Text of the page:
When I was first assigned this piece I sat at my desk, slumped in my chair, and wondered how I could possibly hope to do such an astounding concept justice. Carefully liberated from colossal sheets of paper, Annie Vought brings written letters to life in a most inventive way.
Fascinated by handwriting and how that can often convey the author’s personality or a moment in history, this Oakland-based artist meticulously cuts sentence after sentence from letters to create these massive and exquisitely detailed works of art.
Some can be read word for word, and others are more about feelings and emotions. Some are neatly ordered and precise, whereas others may be so chaotic as to be nearly illegible. Of particular note is her piece “Gosh I’ve been here before,” which is my personal favorite.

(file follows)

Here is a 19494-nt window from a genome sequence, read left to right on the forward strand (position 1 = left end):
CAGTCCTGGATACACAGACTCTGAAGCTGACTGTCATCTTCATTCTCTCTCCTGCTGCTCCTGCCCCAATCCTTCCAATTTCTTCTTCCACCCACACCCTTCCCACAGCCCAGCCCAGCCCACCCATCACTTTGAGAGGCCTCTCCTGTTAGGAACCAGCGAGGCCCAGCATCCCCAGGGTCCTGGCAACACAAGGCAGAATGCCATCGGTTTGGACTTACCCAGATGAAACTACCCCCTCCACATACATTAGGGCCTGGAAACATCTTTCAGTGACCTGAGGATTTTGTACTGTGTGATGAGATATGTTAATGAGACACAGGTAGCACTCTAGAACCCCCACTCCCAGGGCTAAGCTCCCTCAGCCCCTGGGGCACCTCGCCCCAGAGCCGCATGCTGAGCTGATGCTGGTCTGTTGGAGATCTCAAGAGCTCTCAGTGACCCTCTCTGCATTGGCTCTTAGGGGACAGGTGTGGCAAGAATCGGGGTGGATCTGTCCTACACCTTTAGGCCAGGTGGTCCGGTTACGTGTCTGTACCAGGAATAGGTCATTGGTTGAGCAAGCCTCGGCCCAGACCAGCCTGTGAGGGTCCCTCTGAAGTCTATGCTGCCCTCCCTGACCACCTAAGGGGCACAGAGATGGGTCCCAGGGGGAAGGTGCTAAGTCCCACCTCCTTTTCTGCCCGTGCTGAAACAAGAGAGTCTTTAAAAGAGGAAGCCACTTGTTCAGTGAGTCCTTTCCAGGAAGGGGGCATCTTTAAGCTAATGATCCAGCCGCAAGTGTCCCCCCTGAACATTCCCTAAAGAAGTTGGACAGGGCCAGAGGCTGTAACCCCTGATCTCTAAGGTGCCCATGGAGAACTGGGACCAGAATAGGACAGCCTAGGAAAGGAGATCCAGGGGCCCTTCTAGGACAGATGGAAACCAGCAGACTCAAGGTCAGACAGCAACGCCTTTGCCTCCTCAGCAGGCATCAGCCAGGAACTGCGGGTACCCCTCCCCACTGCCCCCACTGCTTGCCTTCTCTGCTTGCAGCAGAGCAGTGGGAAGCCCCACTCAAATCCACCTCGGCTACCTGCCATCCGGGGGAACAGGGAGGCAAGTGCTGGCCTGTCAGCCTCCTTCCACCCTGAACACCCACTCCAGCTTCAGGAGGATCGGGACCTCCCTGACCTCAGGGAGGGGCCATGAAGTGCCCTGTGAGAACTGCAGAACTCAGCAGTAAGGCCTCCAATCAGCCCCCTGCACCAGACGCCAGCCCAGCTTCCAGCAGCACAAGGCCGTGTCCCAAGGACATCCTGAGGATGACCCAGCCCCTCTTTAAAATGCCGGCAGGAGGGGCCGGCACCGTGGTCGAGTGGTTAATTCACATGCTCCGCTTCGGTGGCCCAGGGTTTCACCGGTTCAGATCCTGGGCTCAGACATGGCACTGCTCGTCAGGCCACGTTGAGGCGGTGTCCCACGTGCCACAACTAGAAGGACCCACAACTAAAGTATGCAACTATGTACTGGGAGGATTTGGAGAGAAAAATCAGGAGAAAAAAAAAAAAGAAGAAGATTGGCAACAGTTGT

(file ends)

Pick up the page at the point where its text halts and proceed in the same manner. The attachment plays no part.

Explaining her fascination with letters in an interview, she had this to say: ” I believe handwritten records are fragments of individual histories – expressions of self that very much bring forth the truth of our inner lives. In the penmanship, word choice, and spelling the author is revealed in spite of him/herself. A letter is physical confirmation of who we were at the moment it was written, or all we have left of a person or a period of time. I also think a lot about the relationship between the public and the private, or more specifically about how the private side of ourselves can be made public. I want to be respectful of people, but I recognize that I’m actively exposing them through their written communications. But in the exposure is a vulnerability we all share. I’m interested in human relationships, overall— the ones we have with ourselves and others.”